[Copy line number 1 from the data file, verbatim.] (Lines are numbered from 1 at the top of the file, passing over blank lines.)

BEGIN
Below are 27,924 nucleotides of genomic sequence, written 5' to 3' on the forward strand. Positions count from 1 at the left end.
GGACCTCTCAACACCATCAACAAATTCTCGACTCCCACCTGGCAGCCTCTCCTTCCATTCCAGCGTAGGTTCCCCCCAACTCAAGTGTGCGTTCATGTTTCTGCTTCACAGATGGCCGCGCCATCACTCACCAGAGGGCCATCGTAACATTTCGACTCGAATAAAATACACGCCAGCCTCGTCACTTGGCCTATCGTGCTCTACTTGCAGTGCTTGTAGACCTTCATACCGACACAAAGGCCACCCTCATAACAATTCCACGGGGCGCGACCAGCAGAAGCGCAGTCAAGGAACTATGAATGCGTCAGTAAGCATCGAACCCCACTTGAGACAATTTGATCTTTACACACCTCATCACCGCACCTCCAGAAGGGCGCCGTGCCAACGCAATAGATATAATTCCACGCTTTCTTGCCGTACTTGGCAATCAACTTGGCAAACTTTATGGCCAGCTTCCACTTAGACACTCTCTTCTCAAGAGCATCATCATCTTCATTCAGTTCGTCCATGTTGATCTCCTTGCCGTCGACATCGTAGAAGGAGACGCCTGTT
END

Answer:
Below are 27,924 nucleotides of genomic sequence, written 5' to 3' on the forward strand. Positions count from 1 at the left end.